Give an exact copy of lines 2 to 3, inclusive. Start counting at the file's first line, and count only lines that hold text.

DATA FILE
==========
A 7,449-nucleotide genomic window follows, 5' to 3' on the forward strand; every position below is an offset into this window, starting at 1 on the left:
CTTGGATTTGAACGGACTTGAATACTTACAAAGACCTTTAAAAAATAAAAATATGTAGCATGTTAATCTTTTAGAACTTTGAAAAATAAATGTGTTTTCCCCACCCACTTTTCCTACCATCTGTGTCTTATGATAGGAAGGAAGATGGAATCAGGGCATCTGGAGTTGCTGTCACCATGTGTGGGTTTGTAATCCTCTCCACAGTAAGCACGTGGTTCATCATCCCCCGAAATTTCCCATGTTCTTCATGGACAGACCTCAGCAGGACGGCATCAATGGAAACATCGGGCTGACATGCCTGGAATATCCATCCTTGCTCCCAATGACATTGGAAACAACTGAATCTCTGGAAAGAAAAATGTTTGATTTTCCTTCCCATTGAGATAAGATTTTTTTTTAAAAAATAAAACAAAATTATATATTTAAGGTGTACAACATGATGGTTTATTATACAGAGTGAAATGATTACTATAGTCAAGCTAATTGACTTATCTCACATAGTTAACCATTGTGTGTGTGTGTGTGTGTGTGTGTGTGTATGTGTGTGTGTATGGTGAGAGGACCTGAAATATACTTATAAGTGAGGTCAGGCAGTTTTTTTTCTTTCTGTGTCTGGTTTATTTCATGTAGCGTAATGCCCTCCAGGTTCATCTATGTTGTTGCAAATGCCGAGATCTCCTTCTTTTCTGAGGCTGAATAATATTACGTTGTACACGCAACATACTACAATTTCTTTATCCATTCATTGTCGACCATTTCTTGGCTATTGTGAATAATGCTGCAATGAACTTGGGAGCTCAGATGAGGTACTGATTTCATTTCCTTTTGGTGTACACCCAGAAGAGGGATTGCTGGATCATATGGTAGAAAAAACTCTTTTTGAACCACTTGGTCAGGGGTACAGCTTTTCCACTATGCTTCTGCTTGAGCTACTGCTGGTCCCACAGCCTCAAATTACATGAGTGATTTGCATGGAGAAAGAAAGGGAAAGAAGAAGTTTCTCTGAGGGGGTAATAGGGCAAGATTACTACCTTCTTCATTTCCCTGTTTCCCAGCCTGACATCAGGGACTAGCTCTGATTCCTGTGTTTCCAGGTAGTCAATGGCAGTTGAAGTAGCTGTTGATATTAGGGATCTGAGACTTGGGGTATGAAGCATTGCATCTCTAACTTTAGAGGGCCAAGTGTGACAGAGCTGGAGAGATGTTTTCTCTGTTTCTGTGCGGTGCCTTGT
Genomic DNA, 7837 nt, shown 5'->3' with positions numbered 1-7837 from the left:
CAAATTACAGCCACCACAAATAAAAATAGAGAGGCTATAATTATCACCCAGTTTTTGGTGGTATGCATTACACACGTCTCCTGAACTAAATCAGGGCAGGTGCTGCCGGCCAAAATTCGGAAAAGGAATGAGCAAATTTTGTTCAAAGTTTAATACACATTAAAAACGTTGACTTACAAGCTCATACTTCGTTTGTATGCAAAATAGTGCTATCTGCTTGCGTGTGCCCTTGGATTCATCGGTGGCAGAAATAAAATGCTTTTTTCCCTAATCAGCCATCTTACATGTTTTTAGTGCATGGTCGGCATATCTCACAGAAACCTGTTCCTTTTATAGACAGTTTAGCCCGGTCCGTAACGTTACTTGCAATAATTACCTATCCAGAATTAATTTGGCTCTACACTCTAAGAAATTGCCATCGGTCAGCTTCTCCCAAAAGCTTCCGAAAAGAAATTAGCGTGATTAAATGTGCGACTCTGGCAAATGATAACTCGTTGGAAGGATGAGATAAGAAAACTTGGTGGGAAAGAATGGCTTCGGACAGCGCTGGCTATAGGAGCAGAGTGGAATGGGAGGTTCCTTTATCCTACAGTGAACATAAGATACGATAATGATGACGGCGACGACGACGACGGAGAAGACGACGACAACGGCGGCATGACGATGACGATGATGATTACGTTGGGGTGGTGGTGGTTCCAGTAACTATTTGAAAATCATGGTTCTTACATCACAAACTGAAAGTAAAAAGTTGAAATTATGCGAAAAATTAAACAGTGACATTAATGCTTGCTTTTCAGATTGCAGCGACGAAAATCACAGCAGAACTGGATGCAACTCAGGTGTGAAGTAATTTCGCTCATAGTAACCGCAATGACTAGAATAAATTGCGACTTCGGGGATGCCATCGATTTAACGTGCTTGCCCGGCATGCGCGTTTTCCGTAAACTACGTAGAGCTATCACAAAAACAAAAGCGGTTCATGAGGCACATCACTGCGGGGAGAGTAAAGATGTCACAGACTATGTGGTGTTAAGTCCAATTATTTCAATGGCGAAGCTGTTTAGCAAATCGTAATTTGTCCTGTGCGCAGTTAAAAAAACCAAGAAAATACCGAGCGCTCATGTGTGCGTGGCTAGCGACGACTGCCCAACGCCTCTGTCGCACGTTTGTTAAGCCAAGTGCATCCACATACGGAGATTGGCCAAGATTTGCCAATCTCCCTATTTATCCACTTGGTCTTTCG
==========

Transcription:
CTTGGATTTGAACGGACTTGAATACTTACAAAGACCTTTAAAAAATAAAAATATGTAGCATGTTAATCTTTTAGAACTTTGAAAAATAAATGTGTTTTCCCCACCCACTTTTCCTACCATCTGTGTCTTATGATAGGAAGGAAGATGGAATCAGGGCATCTGGAGTTGCTGTCACCATGTGTGGGTTTGTAATCCTCTCCACAGTAAGCACGTGGTTCATCATCCCCCGAAATTTCCCATGTTCTTCATGGACAGACCTCAGCAGGACGGCATCAATGGAAACATCGGGCTGACATGCCTGGAATATCCATCCTTGCTCCCAATGACATTGGAAACAACTGAATCTCTGGAAAGAAAAATGTTTGATTTTCCTTCCCATTGAGATAAGATTTTTTTTTAAAAAATAAAACAAAATTATATATTTAAGGTGTACAACATGATGGTTTATTATACAGAGTGAAATGATTACTATAGTCAAGCTAATTGACTTATCTCACATAGTTAACCATTGTGTGTGTGTGTGTGTGTGTGTGTGTGTATGTGTGTGTGTATGGTGAGAGGACCTGAAATATACTTATAAGTGAGGTCAGGCAGTTTTTTTTCTTTCTGTGTCTGGTTTATTTCATGTAGCGTAATGCCCTCCAGGTTCATCTATGTTGTTGCAAATGCCGAGATCTCCTTCTTTTCTGAGGCTGAATAATATTACGTTGTACACGCAACATACTACAATTTCTTTATCCATTCATTGTCGACCATTTCTTGGCTATTGTGAATAATGCTGCAATGAACTTGGGAGCTCAGATGAGGTACTGATTTCATTTCCTTTTGGTGTACACCCAGAAGAGGGATTGCTGGATCATATGGTAGAAAAAACTCTTTTTGAACCACTTGGTCAGGGGTACAGCTTTTCCACTATGCTTCTGCTTGAGCTACTGCTGGTCCCACAGCCTCAAATTACATGAGTGATTTGCATGGAGAAAGAAAGGGAAAGAAGAAGTTTCTCTGAGGGGGTAATAGGGCAAGATTACTACCTTCTTCATTTCCCTGTTTCCCAGCCTGACATCAGGGACTAGCTCTGATTCCTGTGTTTCCAGGTAGTCAATGGCAGTTGAAGTAGCTGTTGATATTAGGGATCTGAGACTTGGGGTATGAAGCATTGCATCTCTAACTTTAGAGGGCCAAGTGTGACAGAGCTGGAGAGATGTTTTCTCTGTTTCTGTGCGGTGCCTTGT
Genomic DNA, 7837 nt, shown 5'->3' with positions numbered 1-7837 from the left: